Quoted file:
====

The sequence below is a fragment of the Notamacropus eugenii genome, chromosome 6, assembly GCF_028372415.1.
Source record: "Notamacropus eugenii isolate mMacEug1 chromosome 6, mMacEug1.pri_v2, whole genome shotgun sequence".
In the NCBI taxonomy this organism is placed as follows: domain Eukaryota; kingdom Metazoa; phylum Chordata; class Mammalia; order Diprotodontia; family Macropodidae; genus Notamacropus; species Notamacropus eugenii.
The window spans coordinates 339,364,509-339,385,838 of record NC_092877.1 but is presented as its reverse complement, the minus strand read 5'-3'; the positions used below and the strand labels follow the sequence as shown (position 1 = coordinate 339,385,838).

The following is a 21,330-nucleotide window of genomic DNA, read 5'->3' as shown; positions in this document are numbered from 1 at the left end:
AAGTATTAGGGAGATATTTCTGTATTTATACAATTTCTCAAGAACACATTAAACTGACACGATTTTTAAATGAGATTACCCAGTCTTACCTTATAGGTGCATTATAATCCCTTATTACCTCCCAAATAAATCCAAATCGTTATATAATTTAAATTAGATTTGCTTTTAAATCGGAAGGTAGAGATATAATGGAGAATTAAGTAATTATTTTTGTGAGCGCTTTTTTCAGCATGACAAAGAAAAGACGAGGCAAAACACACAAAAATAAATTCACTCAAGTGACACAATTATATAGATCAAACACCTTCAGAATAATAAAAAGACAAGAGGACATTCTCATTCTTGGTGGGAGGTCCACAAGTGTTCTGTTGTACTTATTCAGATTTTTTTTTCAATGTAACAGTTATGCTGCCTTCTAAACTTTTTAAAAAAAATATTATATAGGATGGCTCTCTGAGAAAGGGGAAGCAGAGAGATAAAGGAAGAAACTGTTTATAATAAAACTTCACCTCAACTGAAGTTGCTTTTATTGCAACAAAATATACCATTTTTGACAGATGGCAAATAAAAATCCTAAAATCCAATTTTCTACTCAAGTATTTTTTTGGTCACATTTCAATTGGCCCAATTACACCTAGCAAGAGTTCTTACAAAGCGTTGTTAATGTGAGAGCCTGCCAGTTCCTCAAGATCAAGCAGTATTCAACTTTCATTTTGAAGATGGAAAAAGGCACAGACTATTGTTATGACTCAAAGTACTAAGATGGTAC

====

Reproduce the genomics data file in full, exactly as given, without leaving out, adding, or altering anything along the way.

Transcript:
The sequence below is a fragment of the Notamacropus eugenii genome, chromosome 6, assembly GCF_028372415.1.
Source record: "Notamacropus eugenii isolate mMacEug1 chromosome 6, mMacEug1.pri_v2, whole genome shotgun sequence".
In the NCBI taxonomy this organism is placed as follows: domain Eukaryota; kingdom Metazoa; phylum Chordata; class Mammalia; order Diprotodontia; family Macropodidae; genus Notamacropus; species Notamacropus eugenii.
The window spans coordinates 339,364,509-339,385,838 of record NC_092877.1 but is presented as its reverse complement, the minus strand read 5'-3'; the positions used below and the strand labels follow the sequence as shown (position 1 = coordinate 339,385,838).

The following is a 21,330-nucleotide window of genomic DNA, read 5'->3' as shown; positions in this document are numbered from 1 at the left end:
AAGTATTAGGGAGATATTTCTGTATTTATACAATTTCTCAAGAACACATTAAACTGACACGATTTTTAAATGAGATTACCCAGTCTTACCTTATAGGTGCATTATAATCCCTTATTACCTCCCAAATAAATCCAAATCGTTATATAATTTAAATTAGATTTGCTTTTAAATCGGAAGGTAGAGATATAATGGAGAATTAAGTAATTATTTTTGTGAGCGCTTTTTTCAGCATGACAAAGAAAAGACGAGGCAAAACACACAAAAATAAATTCACTCAAGTGACACAATTATATAGATCAAACACCTTCAGAATAATAAAAAGACAAGAGGACATTCTCATTCTTGGTGGGAGGTCCACAAGTGTTCTGTTGTACTTATTCAGATTTTTTTTTCAATGTAACAGTTATGCTGCCTTCTAAACTTTTTAAAAAAAATATTATATAGGATGGCTCTCTGAGAAAGGGGAAGCAGAGAGATAAAGGAAGAAACTGTTTATAATAAAACTTCACCTCAACTGAAGTTGCTTTTATTGCAACAAAATATACCATTTTTGACAGATGGCAAATAAAAATCCTAAAATCCAATTTTCTACTCAAGTATTTTTTTGGTCACATTTCAATTGGCCCAATTACACCTAGCAAGAGTTCTTACAAAGCGTTGTTAATGTGAGAGCCTGCCAGTTCCTCAAGATCAAGCAGTATTCAACTTTCATTTTGAAGATGGAAAAAGGCACAGACTATTGTTATGACTCAAAGTACTAAGATGGTAC